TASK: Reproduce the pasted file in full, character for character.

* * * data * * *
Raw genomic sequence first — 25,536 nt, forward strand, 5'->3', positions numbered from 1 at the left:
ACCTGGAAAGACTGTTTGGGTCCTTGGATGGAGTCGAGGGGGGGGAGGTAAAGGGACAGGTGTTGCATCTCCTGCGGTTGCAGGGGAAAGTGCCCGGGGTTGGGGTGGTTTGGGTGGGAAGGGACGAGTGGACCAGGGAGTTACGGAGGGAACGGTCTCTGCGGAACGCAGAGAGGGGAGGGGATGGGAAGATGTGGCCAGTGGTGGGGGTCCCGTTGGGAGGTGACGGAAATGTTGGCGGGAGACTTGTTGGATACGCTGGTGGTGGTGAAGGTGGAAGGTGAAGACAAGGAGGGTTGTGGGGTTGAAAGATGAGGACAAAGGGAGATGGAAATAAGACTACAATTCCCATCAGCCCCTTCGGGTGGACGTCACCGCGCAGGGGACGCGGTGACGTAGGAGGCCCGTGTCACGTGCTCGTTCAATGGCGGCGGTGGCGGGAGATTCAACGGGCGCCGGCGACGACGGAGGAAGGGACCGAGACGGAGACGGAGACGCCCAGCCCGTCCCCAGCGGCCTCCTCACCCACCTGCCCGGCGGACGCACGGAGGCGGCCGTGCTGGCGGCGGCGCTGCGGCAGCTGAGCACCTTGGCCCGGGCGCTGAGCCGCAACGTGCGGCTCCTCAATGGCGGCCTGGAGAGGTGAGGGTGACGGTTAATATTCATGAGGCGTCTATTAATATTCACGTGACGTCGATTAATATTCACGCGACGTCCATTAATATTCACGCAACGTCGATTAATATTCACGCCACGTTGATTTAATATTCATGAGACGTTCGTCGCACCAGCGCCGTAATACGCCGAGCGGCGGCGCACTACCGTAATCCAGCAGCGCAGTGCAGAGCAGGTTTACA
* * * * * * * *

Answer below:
Raw genomic sequence first — 25,536 nt, forward strand, 5'->3', positions numbered from 1 at the left:
ACCTGGAAAGACTGTTTGGGTCCTTGGATGGAGTCGAGGGGGGGGAGGTAAAGGGACAGGTGTTGCATCTCCTGCGGTTGCAGGGGAAAGTGCCCGGGGTTGGGGTGGTTTGGGTGGGAAGGGACGAGTGGACCAGGGAGTTACGGAGGGAACGGTCTCTGCGGAACGCAGAGAGGGGAGGGGATGGGAAGATGTGGCCAGTGGTGGGGGTCCCGTTGGGAGGTGACGGAAATGTTGGCGGGAGACTTGTTGGATACGCTGGTGGTGGTGAAGGTGGAAGGTGAAGACAAGGAGGGTTGTGGGGTTGAAAGATGAGGACAAAGGGAGATGGAAATAAGACTACAATTCCCATCAGCCCCTTCGGGTGGACGTCACCGCGCAGGGGACGCGGTGACGTAGGAGGCCCGTGTCACGTGCTCGTTCAATGGCGGCGGTGGCGGGAGATTCAACGGGCGCCGGCGACGACGGAGGAAGGGACCGAGACGGAGACGGAGACGCCCAGCCCGTCCCCAGCGGCCTCCTCACCCACCTGCCCGGCGGACGCACGGAGGCGGCCGTGCTGGCGGCGGCGCTGCGGCAGCTGAGCACCTTGGCCCGGGCGCTGAGCCGCAACGTGCGGCTCCTCAATGGCGGCCTGGAGAGGTGAGGGTGACGGTTAATATTCATGAGGCGTCTATTAATATTCACGTGACGTCGATTAATATTCACGCGACGTCCATTAATATTCACGCAACGTCGATTAATATTCACGCCACGTTGATTTAATATTCATGAGACGTTCGTCGCACCAGCGCCGTAATACGCCGAGCGGCGGCGCACTACCGTAATCCAGCAGCGCAGTGCAGAGCAGGTTTACA